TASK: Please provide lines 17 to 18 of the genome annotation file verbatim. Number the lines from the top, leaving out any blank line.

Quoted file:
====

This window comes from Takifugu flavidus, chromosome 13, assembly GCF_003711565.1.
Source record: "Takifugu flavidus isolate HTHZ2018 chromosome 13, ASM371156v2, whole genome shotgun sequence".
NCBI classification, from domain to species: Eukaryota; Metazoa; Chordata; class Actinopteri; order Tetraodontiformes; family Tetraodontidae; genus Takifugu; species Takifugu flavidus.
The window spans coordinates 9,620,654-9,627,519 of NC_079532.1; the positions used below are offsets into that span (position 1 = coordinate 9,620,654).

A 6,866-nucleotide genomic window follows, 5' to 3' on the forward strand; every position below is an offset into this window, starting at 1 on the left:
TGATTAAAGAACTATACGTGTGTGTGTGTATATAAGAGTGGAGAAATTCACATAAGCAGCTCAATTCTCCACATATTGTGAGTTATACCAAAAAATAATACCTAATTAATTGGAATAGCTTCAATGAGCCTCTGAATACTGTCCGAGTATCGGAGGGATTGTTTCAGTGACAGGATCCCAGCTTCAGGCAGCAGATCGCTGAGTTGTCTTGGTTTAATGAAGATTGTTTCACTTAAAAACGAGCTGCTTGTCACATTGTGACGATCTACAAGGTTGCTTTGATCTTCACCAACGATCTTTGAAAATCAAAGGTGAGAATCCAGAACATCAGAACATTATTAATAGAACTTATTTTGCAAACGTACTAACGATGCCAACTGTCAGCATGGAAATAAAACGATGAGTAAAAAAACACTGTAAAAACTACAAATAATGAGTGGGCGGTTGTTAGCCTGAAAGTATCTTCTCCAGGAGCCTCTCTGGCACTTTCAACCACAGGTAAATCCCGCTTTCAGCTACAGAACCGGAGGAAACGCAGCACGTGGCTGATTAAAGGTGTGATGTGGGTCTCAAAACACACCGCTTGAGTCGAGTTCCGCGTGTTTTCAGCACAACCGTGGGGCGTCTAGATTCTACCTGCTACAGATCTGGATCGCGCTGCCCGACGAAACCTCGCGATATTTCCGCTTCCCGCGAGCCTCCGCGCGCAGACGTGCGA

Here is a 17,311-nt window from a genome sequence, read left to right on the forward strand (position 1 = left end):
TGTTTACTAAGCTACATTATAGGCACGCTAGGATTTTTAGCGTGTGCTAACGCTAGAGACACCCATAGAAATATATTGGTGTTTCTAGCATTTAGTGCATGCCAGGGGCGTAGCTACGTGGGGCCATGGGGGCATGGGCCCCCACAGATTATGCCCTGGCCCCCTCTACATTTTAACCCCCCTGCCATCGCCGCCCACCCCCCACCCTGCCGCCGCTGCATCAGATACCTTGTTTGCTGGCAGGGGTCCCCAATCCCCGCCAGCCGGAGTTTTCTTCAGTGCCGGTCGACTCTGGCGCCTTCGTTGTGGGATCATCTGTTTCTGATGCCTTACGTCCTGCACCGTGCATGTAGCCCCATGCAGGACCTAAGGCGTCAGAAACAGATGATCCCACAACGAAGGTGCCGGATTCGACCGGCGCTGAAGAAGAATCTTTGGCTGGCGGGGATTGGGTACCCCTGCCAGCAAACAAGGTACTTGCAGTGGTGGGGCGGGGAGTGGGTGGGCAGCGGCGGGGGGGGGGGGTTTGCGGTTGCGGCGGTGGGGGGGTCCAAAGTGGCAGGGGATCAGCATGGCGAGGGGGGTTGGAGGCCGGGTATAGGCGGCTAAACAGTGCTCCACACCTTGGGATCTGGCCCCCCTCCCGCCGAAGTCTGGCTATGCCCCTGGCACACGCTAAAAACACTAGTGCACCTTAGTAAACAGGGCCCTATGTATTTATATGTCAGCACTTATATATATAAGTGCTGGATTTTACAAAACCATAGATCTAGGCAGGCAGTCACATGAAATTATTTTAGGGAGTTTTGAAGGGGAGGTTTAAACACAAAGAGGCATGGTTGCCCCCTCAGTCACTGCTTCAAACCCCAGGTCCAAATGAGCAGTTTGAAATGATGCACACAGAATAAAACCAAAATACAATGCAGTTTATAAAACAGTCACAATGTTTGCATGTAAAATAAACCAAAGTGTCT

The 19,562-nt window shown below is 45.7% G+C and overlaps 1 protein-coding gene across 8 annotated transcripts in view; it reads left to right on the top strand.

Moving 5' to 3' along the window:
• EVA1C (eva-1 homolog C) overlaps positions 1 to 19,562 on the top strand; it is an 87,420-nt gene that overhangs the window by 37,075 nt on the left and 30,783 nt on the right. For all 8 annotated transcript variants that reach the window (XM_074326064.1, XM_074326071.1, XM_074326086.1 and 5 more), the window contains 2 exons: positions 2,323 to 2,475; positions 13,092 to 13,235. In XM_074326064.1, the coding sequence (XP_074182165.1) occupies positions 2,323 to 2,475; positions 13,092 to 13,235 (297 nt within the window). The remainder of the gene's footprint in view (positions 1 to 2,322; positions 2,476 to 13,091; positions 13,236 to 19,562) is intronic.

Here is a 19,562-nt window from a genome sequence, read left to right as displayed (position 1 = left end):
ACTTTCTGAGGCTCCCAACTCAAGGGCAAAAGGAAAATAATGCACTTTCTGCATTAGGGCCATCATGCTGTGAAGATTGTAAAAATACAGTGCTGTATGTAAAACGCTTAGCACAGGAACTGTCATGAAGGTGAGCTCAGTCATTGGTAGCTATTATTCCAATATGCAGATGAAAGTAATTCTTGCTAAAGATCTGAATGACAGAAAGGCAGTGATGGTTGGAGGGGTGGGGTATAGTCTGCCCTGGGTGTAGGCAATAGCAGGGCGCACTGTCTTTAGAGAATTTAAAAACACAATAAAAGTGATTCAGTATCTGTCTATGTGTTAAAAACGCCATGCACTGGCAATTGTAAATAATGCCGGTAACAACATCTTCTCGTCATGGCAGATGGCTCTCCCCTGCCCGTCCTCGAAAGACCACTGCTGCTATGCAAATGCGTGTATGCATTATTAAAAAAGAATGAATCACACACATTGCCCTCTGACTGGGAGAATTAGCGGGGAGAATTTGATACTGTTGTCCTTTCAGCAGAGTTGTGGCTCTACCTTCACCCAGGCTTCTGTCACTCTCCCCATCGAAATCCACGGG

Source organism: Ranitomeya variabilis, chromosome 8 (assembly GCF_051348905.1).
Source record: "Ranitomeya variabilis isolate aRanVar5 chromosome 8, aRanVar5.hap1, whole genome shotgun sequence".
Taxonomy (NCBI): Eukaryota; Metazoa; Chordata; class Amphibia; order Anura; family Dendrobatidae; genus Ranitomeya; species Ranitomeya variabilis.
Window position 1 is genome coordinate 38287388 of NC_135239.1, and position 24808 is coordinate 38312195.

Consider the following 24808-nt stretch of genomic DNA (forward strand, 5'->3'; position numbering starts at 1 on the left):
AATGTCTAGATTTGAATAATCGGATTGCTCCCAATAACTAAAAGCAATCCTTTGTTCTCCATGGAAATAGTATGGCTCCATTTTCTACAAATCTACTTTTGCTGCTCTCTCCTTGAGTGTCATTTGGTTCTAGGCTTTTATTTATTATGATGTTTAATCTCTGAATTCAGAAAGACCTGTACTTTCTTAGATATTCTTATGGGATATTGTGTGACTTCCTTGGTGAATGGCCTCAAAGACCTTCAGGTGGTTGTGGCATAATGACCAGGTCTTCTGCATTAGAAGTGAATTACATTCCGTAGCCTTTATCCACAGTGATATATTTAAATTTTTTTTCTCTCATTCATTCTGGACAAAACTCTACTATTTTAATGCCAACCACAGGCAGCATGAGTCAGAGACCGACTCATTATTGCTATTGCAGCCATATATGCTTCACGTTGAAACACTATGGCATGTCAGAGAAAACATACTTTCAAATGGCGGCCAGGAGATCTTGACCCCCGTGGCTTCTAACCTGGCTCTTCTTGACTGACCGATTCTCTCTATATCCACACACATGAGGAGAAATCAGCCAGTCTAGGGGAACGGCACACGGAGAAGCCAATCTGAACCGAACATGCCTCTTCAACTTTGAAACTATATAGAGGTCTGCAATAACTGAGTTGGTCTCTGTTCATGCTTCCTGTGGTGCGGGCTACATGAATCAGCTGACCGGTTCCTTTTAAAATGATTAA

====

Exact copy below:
Window position 1 is genome coordinate 38287388 of NC_135239.1, and position 24808 is coordinate 38312195.

Consider the following 24808-nt stretch of genomic DNA (forward strand, 5'->3'; position numbering starts at 1 on the left):